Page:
Reasons Why You’ll Find a German Bakery in Every Backpacking Destination of India!


The first time I came across a German Bakery was in Kasol. The cakes there tasted heavenly. Then, I came across another one in Manali! I thought they were a thing of the hills. However, when I saw a German Bakery in Rishikesh, Udaipur and Pushkar as well, I was intrigued. I had to know what was with the nomenclature. Did all bakery owners in the backpackers’ destinations of India meet and decide to name their shops German Bakery? Was it a food chain? What was the significance of the name? I just had to know!

So, after returning, I did some research upon the matter and finally, unsolved the mystery!

Turns out there indeed is a lot of History and Psychology behind the name!

Thanks to the 70’s movement and the Hippie Trail, we have a series of German bakeries in every backpackers’ destination of India to satisfy our Munchies!


Now, first things first..


What’s “German” about the German Bakeries?


IT all started when the hippie trail paved it’s way into India and Nepal. People loved these places for their exotic landscapes and the rich culture BUT they were homesick for food. They just couldn’t get the right bread! And, bread to them was a staple diet!

Now, at this point in the timeline enters Klaus Goodzet. He was working for a German N.G.O.- “Norman Foundation”. He was assisted by Ram Gopal Karkee and together they taught the local people of Nepal how to bake brown bread and other such western food products that the tourists craved for!

Consequently, the first German Bakery named “Pumpernickel German Bakery” (after the famous German country bread of the same name) opened up in Kathmandu. This was followed by “Woody’s Pumpernickel” in Patan.

Young Goodzet had finally found a means to travel longer, the locals of Nepal learnt the skill that they needed to benefit from the tourism boost of the 70’s and the Tourists got the food they longed for! The emergence of the German Bakeries made South Asia a perfect stop in the Hippie Trail!

Freak Street German Bakery-rahul3
hoto Credits- By R Barraez D´Lucca from Caracas, Venezuela (Nepali shop, Freak Street, Kathmandu, Nepal) [CC BY 2.0 (], via Wikimedia Commons)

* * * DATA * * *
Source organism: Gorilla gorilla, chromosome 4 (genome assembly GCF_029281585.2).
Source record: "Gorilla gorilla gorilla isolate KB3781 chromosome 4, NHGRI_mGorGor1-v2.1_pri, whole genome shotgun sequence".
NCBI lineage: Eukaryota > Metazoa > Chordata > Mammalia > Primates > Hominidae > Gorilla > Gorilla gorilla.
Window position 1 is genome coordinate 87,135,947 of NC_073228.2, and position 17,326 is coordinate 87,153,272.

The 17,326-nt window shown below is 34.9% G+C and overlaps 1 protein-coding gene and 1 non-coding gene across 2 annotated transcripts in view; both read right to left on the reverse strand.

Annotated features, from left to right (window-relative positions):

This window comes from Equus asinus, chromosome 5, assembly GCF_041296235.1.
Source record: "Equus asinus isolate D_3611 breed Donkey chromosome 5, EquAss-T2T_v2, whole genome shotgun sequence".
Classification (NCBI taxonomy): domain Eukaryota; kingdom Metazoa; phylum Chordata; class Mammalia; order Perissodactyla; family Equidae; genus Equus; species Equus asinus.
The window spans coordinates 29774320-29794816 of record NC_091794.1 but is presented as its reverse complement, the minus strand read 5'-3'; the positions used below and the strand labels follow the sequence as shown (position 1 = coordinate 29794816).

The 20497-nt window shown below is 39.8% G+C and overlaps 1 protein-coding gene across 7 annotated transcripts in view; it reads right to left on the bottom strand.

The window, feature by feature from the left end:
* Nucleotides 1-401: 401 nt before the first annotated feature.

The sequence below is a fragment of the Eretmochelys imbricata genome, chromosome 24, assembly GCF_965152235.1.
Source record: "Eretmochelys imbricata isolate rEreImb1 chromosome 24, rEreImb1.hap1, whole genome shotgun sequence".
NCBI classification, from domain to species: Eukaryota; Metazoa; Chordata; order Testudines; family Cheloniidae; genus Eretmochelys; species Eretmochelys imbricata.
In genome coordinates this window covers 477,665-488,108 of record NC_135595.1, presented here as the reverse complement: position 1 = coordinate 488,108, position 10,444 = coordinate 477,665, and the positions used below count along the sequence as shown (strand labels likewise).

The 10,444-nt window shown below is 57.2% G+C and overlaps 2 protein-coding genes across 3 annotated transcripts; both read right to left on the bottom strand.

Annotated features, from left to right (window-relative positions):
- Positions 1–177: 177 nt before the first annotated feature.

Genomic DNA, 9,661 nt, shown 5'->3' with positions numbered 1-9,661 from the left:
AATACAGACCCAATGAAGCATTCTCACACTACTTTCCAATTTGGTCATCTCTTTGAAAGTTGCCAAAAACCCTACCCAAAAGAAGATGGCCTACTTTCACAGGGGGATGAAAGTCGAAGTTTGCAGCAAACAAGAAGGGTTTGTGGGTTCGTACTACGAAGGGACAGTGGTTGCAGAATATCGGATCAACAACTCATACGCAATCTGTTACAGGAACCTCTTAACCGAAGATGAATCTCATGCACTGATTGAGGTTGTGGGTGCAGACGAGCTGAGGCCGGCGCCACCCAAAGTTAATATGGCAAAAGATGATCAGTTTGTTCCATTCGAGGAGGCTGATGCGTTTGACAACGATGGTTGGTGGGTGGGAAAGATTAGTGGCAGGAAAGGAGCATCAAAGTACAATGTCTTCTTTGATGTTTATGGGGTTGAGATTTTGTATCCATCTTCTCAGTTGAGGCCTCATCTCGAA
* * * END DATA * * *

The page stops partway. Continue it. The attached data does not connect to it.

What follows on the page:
German Bakery comes to India!


After setting up a total of three bakeries for the N.G.O. in Nepal, the duo moved to India to open one of their own. Now, guess where Mr. Goodzet and Mr. Karkee landed in India? Anjuna – The Hippie Hotspot of India, of course! There they became very popular with tourists as the “little bakery that served healthy food”, and hence, came up India’s first German Bakery.

Soon, the word spread and reached Pune. The people from Osho Ashram began ordering bread from them and then, ultimately invited them to set up a bakery in Pune. And, that is how the second German bakery of India came up in Koregaon park, Pune!

hoto Credits- Ashwin Kumar (Flickr), License


What’s In A Name? Apparently, A Lot!


Klaus Goodzet never patented the name and hence, many German Bakeries popped up all over India. And, no, in most of these bakeries you will not find Sauerkraut, Schnitzels or any other German dishes (except for occasional Apple Strudels).

They are named so owing to success of the two “Parent” German Bakeries in India. Over the years, the German bakeries became something that travellers started trusting and relating to the quality and success of their Namesake! The title became synonymous with the place that had the “Food of the West”..

hoto Credits- Flickr User, License


So, Are They Worth The Hype?


Yes, most of them are! Though all the German Bakeries might not be franchises of the “Parent” ones but there is something about them that they cannot be overlooked! They have amazing pies and most of them have a wide range of salads.

You get really decent western food in these bakeries. Their menu makes travelling easier for those with alternative dietary habits! Moreover, with Vegan lifestyle coming to prominence, the German bakeries are gaining huge popularity owing to their wide range of vegan and gluten free options.

However, it is not all about food! They are a cool hangout spot for the peace loving people to meet and have a nice chat over fresh salads and delicious pies!…..